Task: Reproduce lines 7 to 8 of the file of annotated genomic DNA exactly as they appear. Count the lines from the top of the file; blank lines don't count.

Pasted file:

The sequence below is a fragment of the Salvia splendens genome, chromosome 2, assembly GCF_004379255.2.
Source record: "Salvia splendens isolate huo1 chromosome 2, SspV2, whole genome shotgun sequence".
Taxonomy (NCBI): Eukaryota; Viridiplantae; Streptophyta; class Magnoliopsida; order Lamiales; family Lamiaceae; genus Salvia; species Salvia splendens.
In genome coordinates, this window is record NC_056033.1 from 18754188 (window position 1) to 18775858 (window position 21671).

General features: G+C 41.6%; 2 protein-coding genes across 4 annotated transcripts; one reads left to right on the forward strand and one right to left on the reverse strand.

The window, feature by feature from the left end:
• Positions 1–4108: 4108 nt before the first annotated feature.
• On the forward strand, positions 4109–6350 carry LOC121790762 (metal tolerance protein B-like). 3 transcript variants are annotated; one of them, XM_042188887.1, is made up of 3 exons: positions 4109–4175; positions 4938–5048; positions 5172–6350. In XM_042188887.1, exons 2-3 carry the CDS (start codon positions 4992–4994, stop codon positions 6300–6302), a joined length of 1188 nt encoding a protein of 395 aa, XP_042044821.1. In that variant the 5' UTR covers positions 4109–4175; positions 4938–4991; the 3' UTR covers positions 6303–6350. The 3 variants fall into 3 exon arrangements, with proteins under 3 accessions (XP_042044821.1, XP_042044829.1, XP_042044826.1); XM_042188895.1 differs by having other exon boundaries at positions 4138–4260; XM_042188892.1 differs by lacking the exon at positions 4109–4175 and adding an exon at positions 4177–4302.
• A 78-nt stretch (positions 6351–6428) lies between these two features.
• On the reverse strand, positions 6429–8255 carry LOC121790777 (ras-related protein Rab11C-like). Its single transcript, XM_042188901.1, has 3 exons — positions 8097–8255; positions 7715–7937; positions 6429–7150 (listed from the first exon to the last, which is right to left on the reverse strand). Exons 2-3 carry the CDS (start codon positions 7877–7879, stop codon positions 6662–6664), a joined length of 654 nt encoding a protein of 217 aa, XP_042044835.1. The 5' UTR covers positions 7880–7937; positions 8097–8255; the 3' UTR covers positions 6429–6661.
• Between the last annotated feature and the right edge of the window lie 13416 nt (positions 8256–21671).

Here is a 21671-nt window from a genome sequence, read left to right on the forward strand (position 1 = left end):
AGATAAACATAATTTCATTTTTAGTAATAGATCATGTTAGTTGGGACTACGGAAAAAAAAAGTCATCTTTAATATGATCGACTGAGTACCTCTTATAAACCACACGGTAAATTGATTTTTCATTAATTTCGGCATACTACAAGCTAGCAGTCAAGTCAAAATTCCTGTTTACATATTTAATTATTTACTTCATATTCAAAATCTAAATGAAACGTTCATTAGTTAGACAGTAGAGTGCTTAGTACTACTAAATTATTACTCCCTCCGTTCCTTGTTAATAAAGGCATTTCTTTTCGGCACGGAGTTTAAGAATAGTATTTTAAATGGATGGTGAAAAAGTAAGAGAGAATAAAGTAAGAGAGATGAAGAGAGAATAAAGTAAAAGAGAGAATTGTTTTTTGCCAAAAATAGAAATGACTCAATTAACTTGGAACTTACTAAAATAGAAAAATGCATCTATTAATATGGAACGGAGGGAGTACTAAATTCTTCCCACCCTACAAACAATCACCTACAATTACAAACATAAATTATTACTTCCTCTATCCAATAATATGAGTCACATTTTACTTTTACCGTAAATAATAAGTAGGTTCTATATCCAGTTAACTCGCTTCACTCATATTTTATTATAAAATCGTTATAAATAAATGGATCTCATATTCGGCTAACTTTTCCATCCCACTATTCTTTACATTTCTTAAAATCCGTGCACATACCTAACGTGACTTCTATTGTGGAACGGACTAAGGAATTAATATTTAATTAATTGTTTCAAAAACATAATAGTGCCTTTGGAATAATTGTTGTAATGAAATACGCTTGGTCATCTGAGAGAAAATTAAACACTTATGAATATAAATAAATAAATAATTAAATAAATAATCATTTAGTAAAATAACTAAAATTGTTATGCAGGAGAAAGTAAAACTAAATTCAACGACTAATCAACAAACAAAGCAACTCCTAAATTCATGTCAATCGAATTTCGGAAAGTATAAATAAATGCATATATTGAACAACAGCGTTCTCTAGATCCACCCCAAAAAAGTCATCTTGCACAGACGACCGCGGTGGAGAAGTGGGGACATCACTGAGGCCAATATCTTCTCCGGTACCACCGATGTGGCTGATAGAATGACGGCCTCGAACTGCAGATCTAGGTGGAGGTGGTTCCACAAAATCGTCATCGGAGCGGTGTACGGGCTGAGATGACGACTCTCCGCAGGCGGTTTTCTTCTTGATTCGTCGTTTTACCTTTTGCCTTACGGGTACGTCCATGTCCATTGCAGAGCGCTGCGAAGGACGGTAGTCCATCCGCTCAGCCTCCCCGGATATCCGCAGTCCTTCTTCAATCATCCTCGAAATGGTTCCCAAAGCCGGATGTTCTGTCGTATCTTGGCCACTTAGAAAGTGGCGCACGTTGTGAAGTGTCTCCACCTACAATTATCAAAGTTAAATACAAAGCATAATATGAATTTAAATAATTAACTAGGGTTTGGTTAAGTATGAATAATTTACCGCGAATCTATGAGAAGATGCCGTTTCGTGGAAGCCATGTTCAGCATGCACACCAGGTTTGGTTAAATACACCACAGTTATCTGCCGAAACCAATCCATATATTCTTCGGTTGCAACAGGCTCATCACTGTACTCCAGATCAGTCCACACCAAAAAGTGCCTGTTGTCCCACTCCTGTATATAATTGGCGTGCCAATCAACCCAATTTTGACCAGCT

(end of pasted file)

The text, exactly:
• Positions 1–4108: 4108 nt before the first annotated feature.
• On the forward strand, positions 4109–6350 carry LOC121790762 (metal tolerance protein B-like). 3 transcript variants are annotated; one of them, XM_042188887.1, is made up of 3 exons: positions 4109–4175; positions 4938–5048; positions 5172–6350. In XM_042188887.1, exons 2-3 carry the CDS (start codon positions 4992–4994, stop codon positions 6300–6302), a joined length of 1188 nt encoding a protein of 395 aa, XP_042044821.1. In that variant the 5' UTR covers positions 4109–4175; positions 4938–4991; the 3' UTR covers positions 6303–6350. The 3 variants fall into 3 exon arrangements, with proteins under 3 accessions (XP_042044821.1, XP_042044829.1, XP_042044826.1); XM_042188895.1 differs by having other exon boundaries at positions 4138–4260; XM_042188892.1 differs by lacking the exon at positions 4109–4175 and adding an exon at positions 4177–4302.